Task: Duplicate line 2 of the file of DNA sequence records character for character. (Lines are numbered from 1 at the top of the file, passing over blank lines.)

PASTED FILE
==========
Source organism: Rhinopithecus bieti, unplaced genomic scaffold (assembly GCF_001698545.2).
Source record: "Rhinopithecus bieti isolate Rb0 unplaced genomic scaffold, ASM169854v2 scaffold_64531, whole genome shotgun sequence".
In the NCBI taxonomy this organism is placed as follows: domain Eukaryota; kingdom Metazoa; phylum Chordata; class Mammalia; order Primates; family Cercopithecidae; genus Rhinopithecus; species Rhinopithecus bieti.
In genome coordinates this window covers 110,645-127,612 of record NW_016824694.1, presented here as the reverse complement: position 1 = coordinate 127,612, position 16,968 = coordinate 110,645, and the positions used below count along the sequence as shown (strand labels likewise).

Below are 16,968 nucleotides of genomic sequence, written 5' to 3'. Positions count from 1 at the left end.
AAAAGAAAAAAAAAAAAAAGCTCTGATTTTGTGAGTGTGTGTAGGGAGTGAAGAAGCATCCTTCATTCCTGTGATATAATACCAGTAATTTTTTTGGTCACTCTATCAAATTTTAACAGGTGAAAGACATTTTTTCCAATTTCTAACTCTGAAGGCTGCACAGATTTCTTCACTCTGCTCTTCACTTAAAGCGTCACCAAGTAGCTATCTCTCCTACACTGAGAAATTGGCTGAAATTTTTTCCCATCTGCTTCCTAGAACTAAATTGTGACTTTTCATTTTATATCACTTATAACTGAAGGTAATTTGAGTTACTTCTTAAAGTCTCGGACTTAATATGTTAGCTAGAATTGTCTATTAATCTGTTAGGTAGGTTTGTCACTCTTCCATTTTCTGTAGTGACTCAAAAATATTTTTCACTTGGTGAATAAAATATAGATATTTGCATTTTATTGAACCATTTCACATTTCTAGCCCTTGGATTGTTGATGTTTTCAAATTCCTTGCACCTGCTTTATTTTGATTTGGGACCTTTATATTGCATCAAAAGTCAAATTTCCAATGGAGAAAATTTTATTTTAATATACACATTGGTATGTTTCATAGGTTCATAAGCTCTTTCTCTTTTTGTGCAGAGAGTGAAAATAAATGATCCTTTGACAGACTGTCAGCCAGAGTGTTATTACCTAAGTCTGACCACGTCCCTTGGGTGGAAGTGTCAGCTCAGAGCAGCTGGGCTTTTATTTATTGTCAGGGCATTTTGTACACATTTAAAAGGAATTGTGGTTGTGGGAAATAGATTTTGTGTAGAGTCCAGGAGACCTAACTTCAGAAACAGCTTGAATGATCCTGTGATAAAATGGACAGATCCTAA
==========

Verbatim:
Source record: "Rhinopithecus bieti isolate Rb0 unplaced genomic scaffold, ASM169854v2 scaffold_64531, whole genome shotgun sequence".